- Contacts and about us
- Courses and resources
- Community challenges
- Customer service
- You teach
- You research
- You manage others
- Career development
- Technical specialists
- Mandatory training
- Performance development review (PDR)
- Learning and development policies and reports
- Frequently asked questions
- E-zine and blog
Team leaders and managers: what can you do to help your staff deal with change?
Recognising the symptoms
As a team leader or manager recognising what your staff or members of your team are feeling about change can help you to choose the most effective communication style to adopt.
The stages of change
In stage 1 and into stage 2 (Shock, Denial and Anger), people want information, they need to know what is happening. Communication should be clear, simple and as informative as possible about the facts related to the changes – it is likely that information will have to be repeated frequently, even if it is to say that ‘things are being worked on still’.
Generally speaking, trying to engage people in a creative processes of coming up with new ideas for the future will probably fall on deaf ears as people will be more concerned with more immediate issues related to how the changes are going to effect their role, how decisions are being made about work allocation etc.
In stage 2, communication should focus on reinforcing the vision and goals behind the change; this will help people start to work out where they fit in. Getting staff involvement in helping to further shape the vision is also a useful way of giving people a sense of control which helps to reduce anxiety and stress – in other words this is a good point to encourage staff to come forward with their ideas.
Finally in stage 3 (Acceptance, Integration) the stage at which the changes are moving into the implementation phase, people are beginning to build new relationships and learn new ways of doing things. Team leaders should focus on listening, coaching and delegating.
The difficulty for managers and team leaders is that the staff for whom you are responsible will all probably be in different emotional states!
There are a number of prescriptions for management of change see, for example:
Major change initiatives will involve a well planned programme of activities incorporating diagnosis, engaging sponsors, engaging stakeholders, mobilising and involving people, communications and visible leadership. These processes work well for some situations – usually ones that are simple and straight forward or where there is no real disagreement about the goals or means of achieving the change.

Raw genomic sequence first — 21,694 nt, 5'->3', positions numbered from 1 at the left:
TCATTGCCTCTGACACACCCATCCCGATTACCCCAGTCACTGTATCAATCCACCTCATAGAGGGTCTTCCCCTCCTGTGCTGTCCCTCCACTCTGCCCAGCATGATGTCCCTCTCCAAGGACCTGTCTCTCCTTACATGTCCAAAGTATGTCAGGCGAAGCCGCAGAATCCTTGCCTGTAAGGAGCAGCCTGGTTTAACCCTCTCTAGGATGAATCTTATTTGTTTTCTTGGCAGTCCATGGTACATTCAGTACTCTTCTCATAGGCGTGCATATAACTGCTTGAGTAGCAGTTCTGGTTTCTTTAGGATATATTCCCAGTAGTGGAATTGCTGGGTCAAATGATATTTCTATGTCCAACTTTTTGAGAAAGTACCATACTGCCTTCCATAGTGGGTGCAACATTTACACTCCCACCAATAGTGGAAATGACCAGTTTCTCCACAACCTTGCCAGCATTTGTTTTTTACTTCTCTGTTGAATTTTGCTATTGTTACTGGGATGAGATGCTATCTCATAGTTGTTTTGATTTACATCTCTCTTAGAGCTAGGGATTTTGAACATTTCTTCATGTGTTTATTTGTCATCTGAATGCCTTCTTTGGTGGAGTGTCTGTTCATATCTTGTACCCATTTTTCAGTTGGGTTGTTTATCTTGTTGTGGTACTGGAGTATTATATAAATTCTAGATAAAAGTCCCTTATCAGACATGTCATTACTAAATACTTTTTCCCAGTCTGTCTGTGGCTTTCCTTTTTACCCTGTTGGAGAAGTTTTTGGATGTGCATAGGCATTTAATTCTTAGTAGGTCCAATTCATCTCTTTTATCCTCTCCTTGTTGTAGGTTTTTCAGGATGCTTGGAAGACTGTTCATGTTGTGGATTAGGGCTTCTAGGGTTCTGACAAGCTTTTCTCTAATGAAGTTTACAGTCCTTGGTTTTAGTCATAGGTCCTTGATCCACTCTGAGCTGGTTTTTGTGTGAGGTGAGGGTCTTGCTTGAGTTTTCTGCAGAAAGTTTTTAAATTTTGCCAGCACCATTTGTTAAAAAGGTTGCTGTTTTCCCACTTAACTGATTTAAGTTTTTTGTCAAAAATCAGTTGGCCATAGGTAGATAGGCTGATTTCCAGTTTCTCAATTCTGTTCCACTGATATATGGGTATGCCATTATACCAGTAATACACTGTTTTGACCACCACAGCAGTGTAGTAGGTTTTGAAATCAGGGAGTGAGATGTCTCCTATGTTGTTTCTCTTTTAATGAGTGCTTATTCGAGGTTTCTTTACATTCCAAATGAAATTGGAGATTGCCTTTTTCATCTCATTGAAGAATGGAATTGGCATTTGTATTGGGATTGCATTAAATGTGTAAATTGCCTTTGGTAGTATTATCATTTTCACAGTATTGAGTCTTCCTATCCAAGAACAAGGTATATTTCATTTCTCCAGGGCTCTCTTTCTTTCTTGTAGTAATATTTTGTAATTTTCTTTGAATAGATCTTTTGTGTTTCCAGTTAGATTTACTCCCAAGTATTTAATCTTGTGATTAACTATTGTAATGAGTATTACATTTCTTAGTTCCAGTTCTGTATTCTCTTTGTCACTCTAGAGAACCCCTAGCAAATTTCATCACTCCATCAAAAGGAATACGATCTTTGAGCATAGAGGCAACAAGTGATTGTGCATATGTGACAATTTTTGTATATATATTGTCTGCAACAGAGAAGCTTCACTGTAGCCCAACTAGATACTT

However in change situations that require people to change their behaviour or way of doing things, individually and collectively, the ‘project management’ type of approaches described above is still necessary but certainly not sufficient. 
Faced with more complex and transformational change, the role of leadership is far more important. The term leadership is not used here to refer to senior management, but to the role played by all managers (and all staff) at all levels of the organisation.
‘Because change provokes fear in may people, leaders can provide direction not by telling people what to do but by clearly communicating the core purpose, desired identity and values of the organisation and the system of which it is apart, together with the key challenges requiring response. These shared understandings can become fixed points in a sea of change, framing important questions and issues. This allows people to think, explore and experiment with new roles and responsibilities. Through questioning and discussion people make their own sense of the changes as an integral part of the implementation process.’ 
Control over events
It is very likely that as a manager or team leader you will no more control over the change then the staff for which you are responsible, 'perhaps, the most honest and helpful strategy for responses to uncertainty, though it may not be the easiest…involves sitting with discomfort'. 
You will need to work with stakeholders to build a new narrative and explain to your team what is important without being too prescriptive about the future.
Models for managing change and the manager’s role are explored further on an in house course called Change Management for Managers. <link>
 A managers guide to leadership (Pedler, Burgoyne, Boydel 2004)
 Leading change. A guide to whole systems working (Attwood, Pedler, Pritchard, Wilkinson 2004)
 What is the place of uncertainty in coaching purposes at senior levels in organisations (Louise Buckle MA research 2009)